Gargantua and Pantagruel eBook

This eBook from the Gutenberg Project consists of approximately 1,126 pages of information about Gargantua and Pantagruel.

Having taken this resolution, I thought it would not be amiss to move my Diogenical tub, that you might not accuse me of living without example.  I see a swarm of our modern poets and orators, your Colinets, Marots, Drouets, Saint Gelais, Salels, Masuels, and many more, who, having commenced masters in Apollo’s academy on Mount Parnassus, and drunk brimmers at the Caballin fountain among the nine merry Muses, have raised our vulgar tongue, and made it a noble and everlasting structure.  Their works are all Parian marble, alabaster, porphyry, and royal cement; they treat of nothing but heroic deeds, mighty things, grave and difficult matters, and this in a crimson, alamode, rhetorical style.  Their writings are all divine nectar, rich, racy, sparkling, delicate, and luscious wine.  Nor does our sex wholly engross this honour; ladies have had their share of the glory; one of them, of the royal blood of France, whom it were a profanation but to name here, surprises the age at once by the transcendent and inventive genius in her writings and the admirable graces of her style.  Imitate those great examples if you can; for my part I cannot.  Everyone, you know, cannot go to Corinth.  When Solomon built the temple, all could not give gold by handfuls.

Since then ’tis not in my power to improve our architecture as much as they, I am e’en resolved to do like Renault of Montauban:  I’ll wait on the masons, set on the pot for the masons, cook for the stone-cutters; and since it was not my good luck to be cut out for one of them, I will live and die the admirer of their divine writings.

As for you, little envious prigs, snarling bastards, puny critics, you’ll soon have railed your last; go hang yourselves, and choose you out some well-spread oak, under whose shade you may swing in state, to the admiration of the gaping mob; you shall never want rope enough.  While I here solemnly protest before my Helicon, in the presence of my nine mistresses the Muses, that if I live yet the age of a dog, eked out with that of three crows, sound wind and limbs, like the old Hebrew captain Moses, Xenophilus the musician, and Demonax the philosopher, by arguments no ways impertinent, and reasons not to be disputed, I will prove, in the teeth of a parcel of brokers and retailers of ancient rhapsodies and such mouldy trash, that our vulgar tongue is not so mean, silly, inept, poor, barren, and contemptible as they pretend.  Nor ought I to be afraid of I know not what botchers of old threadbare stuff, a hundred and a hundred times clouted up and pieced together; wretched bunglers that can do nothing but new-vamp old rusty saws; beggarly scavengers that rake even the muddiest canals of antiquity for scraps and bits of Latin as insignificant as they are often uncertain.  Beseeching our grandees of Witland that, as when formerly Apollo had distributed all the treasures of his poetical exchequer to his favourites, little hulchbacked Aesop got for himself the office of apologue-monger; in the same manner, since I do not aspire higher, they would not deny me that of puny rhyparographer, or riffraff follower of the sect of Pyreicus.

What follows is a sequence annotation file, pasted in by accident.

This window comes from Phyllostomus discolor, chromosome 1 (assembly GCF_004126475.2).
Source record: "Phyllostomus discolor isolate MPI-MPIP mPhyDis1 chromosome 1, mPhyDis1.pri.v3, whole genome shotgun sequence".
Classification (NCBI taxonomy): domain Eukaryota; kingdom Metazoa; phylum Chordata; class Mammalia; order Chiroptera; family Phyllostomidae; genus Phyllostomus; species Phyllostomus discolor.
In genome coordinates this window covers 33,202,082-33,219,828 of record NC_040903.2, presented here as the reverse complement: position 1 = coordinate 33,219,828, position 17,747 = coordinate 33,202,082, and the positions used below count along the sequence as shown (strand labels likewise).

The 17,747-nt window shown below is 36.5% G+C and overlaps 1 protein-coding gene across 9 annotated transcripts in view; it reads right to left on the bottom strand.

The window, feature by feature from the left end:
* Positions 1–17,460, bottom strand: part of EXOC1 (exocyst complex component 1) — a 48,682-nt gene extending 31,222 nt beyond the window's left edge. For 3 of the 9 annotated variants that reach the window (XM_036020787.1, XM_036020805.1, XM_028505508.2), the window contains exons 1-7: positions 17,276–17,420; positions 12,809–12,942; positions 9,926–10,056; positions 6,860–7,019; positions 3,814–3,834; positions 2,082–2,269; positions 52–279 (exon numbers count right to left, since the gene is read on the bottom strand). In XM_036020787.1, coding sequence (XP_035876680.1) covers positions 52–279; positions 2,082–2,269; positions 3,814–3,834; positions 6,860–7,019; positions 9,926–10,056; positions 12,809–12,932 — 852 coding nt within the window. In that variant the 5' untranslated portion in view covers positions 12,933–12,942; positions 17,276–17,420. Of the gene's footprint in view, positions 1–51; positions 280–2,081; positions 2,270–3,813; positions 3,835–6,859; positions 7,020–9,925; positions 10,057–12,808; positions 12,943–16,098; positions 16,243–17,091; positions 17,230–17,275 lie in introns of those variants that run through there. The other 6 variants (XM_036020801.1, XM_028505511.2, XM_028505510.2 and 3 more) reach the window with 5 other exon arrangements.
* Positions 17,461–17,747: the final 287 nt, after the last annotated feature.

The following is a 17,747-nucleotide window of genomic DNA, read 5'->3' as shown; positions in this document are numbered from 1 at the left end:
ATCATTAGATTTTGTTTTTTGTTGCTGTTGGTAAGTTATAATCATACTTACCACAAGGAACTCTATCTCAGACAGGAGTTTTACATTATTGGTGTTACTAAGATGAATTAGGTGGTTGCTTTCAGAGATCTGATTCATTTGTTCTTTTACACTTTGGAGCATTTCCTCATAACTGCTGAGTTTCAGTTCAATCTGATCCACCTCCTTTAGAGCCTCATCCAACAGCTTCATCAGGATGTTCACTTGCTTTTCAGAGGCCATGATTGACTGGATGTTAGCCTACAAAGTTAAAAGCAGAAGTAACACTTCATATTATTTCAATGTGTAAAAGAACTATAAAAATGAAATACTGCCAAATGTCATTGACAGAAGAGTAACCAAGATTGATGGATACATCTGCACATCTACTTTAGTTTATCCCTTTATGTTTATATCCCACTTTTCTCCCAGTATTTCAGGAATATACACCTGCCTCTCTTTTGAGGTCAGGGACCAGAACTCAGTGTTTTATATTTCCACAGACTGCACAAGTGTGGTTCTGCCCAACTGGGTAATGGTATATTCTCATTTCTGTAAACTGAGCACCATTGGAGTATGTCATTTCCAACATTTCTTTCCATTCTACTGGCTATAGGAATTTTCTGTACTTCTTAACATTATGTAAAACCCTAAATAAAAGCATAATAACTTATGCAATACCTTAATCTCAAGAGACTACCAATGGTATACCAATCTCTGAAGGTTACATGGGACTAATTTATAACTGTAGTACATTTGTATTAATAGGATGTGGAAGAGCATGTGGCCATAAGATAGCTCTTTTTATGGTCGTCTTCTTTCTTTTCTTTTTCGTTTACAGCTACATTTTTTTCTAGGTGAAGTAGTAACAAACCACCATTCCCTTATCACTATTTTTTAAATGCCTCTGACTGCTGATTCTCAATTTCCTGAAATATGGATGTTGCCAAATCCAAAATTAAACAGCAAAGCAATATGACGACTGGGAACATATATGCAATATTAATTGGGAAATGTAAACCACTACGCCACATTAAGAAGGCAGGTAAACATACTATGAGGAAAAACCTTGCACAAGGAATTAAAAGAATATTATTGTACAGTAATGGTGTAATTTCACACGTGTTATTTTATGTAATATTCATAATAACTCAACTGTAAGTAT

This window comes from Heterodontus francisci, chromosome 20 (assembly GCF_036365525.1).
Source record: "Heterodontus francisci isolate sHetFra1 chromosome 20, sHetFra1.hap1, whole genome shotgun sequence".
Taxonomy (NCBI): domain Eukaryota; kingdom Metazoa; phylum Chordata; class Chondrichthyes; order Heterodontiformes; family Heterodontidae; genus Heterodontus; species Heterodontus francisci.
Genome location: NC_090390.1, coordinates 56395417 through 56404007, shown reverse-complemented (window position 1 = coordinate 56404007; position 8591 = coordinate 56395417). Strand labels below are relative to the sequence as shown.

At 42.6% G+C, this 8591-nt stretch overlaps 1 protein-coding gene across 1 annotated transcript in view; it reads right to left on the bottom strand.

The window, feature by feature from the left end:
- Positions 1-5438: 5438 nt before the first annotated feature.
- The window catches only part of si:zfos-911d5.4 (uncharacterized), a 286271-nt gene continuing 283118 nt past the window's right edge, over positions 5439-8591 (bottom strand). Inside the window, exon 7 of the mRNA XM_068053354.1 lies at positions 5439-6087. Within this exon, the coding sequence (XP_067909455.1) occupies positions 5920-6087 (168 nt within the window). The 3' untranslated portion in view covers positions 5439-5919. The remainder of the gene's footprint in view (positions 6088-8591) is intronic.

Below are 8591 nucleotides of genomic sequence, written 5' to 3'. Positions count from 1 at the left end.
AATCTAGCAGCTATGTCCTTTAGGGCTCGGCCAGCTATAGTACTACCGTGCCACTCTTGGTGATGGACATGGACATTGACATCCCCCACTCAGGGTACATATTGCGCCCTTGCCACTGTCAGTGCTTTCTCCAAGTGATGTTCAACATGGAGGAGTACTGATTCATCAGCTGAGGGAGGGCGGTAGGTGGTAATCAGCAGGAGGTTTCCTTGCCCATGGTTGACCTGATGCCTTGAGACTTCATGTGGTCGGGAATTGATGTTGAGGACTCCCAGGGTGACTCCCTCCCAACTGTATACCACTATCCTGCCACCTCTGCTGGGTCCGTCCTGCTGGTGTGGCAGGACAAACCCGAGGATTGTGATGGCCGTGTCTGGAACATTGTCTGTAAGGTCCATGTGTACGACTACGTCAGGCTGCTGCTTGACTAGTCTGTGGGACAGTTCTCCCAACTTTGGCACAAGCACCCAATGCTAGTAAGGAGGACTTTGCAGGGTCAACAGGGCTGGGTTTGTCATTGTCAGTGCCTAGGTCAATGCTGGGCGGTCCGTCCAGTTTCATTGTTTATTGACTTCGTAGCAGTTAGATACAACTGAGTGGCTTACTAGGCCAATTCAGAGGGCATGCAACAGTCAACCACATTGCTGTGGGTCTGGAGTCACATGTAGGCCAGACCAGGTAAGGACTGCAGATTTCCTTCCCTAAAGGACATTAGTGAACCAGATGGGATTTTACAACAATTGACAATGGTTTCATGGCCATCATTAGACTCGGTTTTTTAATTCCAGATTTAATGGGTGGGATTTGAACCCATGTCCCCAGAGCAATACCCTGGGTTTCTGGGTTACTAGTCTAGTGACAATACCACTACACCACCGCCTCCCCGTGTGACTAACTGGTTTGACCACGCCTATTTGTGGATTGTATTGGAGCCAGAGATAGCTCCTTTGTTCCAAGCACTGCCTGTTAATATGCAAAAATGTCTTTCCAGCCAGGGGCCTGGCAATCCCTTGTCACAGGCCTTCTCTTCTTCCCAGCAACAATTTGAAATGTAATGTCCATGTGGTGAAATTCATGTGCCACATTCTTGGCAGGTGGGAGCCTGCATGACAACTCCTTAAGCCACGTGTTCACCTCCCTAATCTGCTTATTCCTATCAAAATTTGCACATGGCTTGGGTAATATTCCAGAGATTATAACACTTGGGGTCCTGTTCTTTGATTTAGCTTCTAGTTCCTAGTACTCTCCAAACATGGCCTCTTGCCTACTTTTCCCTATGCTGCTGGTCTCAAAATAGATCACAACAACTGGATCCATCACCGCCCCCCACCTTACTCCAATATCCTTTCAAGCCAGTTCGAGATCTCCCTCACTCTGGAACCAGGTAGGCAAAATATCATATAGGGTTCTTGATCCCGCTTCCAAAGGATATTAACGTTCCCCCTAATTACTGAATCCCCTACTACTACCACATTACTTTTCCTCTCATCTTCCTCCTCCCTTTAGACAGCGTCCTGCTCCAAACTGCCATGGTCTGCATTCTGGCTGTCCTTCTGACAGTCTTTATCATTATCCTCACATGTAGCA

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Gargantua and Pantagruel from Project Gutenberg. Public domain.
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